Last week, Gord Hotchkiss wrote about the interesting testing Google is conducting in search results pages. Today, I'd like to make some speculations about this development. A friend sent me a screenshot two days ago that had no right-hand ads. I brushed it off as something weird with her settings. I did notice she had Instant turned off and it was only occurring on her searches in Chrome. My initial thought was there would be no way this would ever roll out. It would be revenue suicide in Q4... or would it?
Working with several large ecommerce clients, I've found an uncanny urgency to SEM in November and December. A poor Q4 in search can be devastating to a business. What would you do if all of a sudden your ads that were strategically positioned with an average rank of 4 in order to deliver optimal ROI just stopped serving? Would you accept the fact that you cannot get those sales efficiently -- or would you enter a bidding race to get to the top? Once there are fewer advertisers on the page, these terms probably will perform better for you -- but just how much will it cost?
This has to be quite alarming to small and medium-sized companies reliant on search. What if the big brands reach into their deep pockets and see it as an investment? If cost per click skyrockets, then Google could make out very well in Q4; however, some businesses would suffer.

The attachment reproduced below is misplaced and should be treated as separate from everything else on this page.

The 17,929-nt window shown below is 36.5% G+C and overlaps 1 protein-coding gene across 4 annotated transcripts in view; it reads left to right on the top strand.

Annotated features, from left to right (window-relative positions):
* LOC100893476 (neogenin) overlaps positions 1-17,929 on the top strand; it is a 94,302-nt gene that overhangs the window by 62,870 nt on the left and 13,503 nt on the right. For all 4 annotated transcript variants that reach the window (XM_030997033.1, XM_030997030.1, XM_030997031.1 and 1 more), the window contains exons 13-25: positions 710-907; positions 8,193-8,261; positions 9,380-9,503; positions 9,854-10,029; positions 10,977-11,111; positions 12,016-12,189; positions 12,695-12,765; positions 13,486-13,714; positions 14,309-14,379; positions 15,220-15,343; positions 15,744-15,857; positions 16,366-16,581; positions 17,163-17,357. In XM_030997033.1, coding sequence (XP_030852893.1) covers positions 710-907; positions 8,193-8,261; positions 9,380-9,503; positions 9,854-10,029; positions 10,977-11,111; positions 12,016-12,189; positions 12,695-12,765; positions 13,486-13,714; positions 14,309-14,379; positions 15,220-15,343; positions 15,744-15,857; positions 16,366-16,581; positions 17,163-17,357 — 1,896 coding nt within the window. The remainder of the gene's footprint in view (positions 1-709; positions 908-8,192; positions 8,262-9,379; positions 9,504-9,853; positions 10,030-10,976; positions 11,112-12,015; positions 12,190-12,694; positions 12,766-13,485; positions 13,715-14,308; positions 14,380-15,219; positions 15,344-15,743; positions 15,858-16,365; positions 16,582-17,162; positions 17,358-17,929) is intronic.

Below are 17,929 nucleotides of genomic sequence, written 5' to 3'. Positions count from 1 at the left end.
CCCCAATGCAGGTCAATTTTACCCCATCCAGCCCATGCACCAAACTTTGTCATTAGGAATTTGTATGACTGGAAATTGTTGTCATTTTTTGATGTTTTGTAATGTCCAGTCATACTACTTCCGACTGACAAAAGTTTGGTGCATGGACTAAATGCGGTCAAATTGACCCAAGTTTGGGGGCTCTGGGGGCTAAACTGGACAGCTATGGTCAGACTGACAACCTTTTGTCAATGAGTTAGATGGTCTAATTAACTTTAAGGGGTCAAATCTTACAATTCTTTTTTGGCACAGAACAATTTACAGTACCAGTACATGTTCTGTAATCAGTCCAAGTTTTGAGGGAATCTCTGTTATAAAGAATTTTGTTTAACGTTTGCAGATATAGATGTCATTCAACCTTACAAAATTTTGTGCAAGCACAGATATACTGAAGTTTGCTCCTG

You have to take a step back and look at the user experience. What Google is testing here presents a much cleaner page, and assumably a better experience. The limited real estate available to paid search advertisers will require them to step up their game and strive for the best relevance, click rates and conversion rates. Quality Score optimization is only a part of it, though. The average rank formula is:
Average Rank = CPC Bid * Quality Score
Now, cost per click may go up, but so too should click rates, maybe even enough to offset the bid increase. Conversion rates should climb, too, as the competitive landscape lightens, so higher click costs may even be completely justifiable.
But what happens to those companies that do get pushed out? Is there potential backlash from consumers towards Google if a change in the search results page drives companies out of business after a devastating fourth quarter?
While the verdict is still out and this testing is in its infancy, advertisers cannot afford to wait. In the meantime, I recommend pushing your limits and trying to conquer those top spots now. It's the holiday season and conversion rates and cart sizes are already on the rise. Focus now on setting the bar for Quality in your category and buckle up for an exciting ride. I love working on Black Friday and Cyber Monday -- and I'm ready for whatever Google throws our way.
Editor's note: Yesterday's Search Insider was mistakenly bylined Derek Gordon. The error has been corrected, and Rob Griffin now gets full credit here.
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